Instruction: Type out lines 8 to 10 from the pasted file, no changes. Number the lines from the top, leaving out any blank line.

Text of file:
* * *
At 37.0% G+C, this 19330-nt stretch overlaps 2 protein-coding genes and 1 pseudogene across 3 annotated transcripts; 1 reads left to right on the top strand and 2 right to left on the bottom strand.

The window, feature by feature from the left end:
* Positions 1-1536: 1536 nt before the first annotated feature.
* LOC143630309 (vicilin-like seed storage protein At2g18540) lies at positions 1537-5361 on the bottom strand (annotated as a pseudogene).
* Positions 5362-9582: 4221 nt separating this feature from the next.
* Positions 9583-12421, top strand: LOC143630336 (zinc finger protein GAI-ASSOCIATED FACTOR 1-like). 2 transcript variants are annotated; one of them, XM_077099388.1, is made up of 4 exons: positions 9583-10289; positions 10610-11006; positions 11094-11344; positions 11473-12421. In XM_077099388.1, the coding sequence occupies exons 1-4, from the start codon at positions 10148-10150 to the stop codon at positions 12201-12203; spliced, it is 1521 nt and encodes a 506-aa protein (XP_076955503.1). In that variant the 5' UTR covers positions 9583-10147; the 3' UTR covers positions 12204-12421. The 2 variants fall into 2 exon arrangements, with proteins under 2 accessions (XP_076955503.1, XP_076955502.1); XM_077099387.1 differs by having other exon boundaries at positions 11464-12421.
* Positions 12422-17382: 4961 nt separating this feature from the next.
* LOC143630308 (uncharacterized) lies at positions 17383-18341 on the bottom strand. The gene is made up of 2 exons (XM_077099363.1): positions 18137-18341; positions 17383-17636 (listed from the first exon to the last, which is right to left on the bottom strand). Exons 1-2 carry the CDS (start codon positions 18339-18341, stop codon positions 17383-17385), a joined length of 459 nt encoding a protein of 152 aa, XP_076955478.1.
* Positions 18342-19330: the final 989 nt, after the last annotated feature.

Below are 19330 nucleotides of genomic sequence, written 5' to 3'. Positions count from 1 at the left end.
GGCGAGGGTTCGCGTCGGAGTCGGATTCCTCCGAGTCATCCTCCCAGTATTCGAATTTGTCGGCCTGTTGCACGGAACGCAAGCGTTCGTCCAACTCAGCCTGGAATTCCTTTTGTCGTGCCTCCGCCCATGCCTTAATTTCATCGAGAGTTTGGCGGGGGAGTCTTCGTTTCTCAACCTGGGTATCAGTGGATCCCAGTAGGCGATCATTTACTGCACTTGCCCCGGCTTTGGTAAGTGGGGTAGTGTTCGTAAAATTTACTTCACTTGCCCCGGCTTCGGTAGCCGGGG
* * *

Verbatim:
* LOC143630308 (uncharacterized) lies at positions 17383-18341 on the bottom strand. The gene is made up of 2 exons (XM_077099363.1): positions 18137-18341; positions 17383-17636 (listed from the first exon to the last, which is right to left on the bottom strand). Exons 1-2 carry the CDS (start codon positions 18339-18341, stop codon positions 17383-17385), a joined length of 459 nt encoding a protein of 152 aa, XP_076955478.1.
* Positions 18342-19330: the final 989 nt, after the last annotated feature.

Below are 19330 nucleotides of genomic sequence, written 5' to 3'. Positions count from 1 at the left end.